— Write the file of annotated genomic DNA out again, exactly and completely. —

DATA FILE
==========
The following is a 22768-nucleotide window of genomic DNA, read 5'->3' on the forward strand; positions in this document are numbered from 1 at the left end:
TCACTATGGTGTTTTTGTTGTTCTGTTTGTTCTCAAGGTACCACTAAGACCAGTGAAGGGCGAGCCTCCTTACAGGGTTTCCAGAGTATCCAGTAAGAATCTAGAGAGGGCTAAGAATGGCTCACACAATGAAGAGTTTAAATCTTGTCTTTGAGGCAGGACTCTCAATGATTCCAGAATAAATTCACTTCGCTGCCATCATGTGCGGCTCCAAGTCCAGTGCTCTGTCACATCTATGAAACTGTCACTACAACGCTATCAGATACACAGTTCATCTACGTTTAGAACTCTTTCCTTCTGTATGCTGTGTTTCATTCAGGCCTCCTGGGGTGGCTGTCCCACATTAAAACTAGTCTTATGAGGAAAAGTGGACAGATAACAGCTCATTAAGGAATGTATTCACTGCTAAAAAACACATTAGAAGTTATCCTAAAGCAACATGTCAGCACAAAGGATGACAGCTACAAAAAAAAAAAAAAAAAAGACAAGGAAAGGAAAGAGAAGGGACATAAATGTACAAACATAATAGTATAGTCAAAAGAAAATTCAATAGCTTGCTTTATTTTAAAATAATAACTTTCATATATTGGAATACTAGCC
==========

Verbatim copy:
The following is a 22768-nucleotide window of genomic DNA, read 5'->3' on the forward strand; positions in this document are numbered from 1 at the left end:
TCACTATGGTGTTTTTGTTGTTCTGTTTGTTCTCAAGGTACCACTAAGACCAGTGAAGGGCGAGCCTCCTTACAGGGTTTCCAGAGTATCCAGTAAGAATCTAGAGAGGGCTAAGAATGGCTCACACAATGAAGAGTTTAAATCTTGTCTTTGAGGCAGGACTCTCAATGATTCCAGAATAAATTCACTTCGCTGCCATCATGTGCGGCTCCAAGTCCAGTGCTCTGTCACATCTATGAAACTGTCACTACAACGCTATCAGATACACAGTTCATCTACGTTTAGAACTCTTTCCTTCTGTATGCTGTGTTTCATTCAGGCCTCCTGGGGTGGCTGTCCCACATTAAAACTAGTCTTATGAGGAAAAGTGGACAGATAACAGCTCATTAAGGAATGTATTCACTGCTAAAAAACACATTAGAAGTTATCCTAAAGCAACATGTCAGCACAAAGGATGACAGCTACAAAAAAAAAAAAAAAAAAGACAAGGAAAGGAAAGAGAAGGGACATAAATGTACAAACATAATAGTATAGTCAAAAGAAAATTCAATAGCTTGCTTTATTTTAAAATAATAACTTTCATATATTGGAATACTAGCC